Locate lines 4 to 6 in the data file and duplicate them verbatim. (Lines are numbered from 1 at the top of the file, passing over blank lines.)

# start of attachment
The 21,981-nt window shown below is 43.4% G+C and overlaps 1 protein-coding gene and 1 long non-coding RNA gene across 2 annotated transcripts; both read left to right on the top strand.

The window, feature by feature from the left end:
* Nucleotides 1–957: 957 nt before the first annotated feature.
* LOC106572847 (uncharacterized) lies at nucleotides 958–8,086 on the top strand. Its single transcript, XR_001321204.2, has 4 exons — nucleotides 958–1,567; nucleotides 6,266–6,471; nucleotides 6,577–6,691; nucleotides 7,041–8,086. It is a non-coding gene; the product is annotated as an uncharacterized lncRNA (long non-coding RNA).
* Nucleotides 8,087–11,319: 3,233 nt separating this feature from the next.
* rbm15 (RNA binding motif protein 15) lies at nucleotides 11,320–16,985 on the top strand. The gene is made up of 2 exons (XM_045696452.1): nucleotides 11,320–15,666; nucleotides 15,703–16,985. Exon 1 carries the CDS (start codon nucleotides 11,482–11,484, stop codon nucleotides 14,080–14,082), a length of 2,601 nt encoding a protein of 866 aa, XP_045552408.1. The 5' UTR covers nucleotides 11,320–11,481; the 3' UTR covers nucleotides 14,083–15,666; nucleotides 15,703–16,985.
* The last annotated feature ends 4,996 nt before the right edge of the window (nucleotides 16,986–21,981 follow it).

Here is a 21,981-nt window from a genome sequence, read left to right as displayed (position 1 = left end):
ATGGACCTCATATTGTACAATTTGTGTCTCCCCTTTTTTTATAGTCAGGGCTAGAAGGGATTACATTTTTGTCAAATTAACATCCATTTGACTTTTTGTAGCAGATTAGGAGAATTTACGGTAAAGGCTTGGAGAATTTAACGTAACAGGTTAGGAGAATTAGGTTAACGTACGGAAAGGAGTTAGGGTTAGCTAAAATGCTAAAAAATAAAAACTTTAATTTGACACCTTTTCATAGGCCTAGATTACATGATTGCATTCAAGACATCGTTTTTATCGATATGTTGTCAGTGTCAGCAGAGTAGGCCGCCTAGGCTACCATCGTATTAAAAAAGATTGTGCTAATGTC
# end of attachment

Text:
* LOC106572847 (uncharacterized) lies at nucleotides 958–8,086 on the top strand. Its single transcript, XR_001321204.2, has 4 exons — nucleotides 958–1,567; nucleotides 6,266–6,471; nucleotides 6,577–6,691; nucleotides 7,041–8,086. It is a non-coding gene; the product is annotated as an uncharacterized lncRNA (long non-coding RNA).
* Nucleotides 8,087–11,319: 3,233 nt separating this feature from the next.
* rbm15 (RNA binding motif protein 15) lies at nucleotides 11,320–16,985 on the top strand. The gene is made up of 2 exons (XM_045696452.1): nucleotides 11,320–15,666; nucleotides 15,703–16,985. Exon 1 carries the CDS (start codon nucleotides 11,482–11,484, stop codon nucleotides 14,080–14,082), a length of 2,601 nt encoding a protein of 866 aa, XP_045552408.1. The 5' UTR covers nucleotides 11,320–11,481; the 3' UTR covers nucleotides 14,083–15,666; nucleotides 15,703–16,985.